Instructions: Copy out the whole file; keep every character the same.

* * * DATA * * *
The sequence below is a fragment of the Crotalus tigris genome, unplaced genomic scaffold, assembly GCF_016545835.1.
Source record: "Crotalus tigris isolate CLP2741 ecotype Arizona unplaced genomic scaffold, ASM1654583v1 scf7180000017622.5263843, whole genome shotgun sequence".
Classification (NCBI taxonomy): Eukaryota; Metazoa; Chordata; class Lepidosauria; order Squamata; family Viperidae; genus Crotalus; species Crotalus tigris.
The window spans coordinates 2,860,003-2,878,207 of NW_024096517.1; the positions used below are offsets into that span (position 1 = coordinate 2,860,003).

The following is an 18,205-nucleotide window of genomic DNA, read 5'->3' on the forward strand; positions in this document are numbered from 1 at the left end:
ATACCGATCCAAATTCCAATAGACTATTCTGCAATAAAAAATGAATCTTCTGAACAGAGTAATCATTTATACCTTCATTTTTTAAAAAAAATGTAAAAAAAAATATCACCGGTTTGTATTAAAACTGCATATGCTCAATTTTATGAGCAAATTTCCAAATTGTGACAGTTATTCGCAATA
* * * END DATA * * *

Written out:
The sequence below is a fragment of the Crotalus tigris genome, unplaced genomic scaffold, assembly GCF_016545835.1.
Source record: "Crotalus tigris isolate CLP2741 ecotype Arizona unplaced genomic scaffold, ASM1654583v1 scf7180000017622.5263843, whole genome shotgun sequence".
Classification (NCBI taxonomy): Eukaryota; Metazoa; Chordata; class Lepidosauria; order Squamata; family Viperidae; genus Crotalus; species Crotalus tigris.
The window spans coordinates 2,860,003-2,878,207 of NW_024096517.1; the positions used below are offsets into that span (position 1 = coordinate 2,860,003).

The following is an 18,205-nucleotide window of genomic DNA, read 5'->3' on the forward strand; positions in this document are numbered from 1 at the left end:
ATACCGATCCAAATTCCAATAGACTATTCTGCAATAAAAAATGAATCTTCTGAACAGAGTAATCATTTATACCTTCATTTTTTAAAAAAAATGTAAAAAAAAATATCACCGGTTTGTATTAAAACTGCATATGCTCAATTTTATGAGCAAATTTCCAAATTGTGACAGTTATTCGCAATA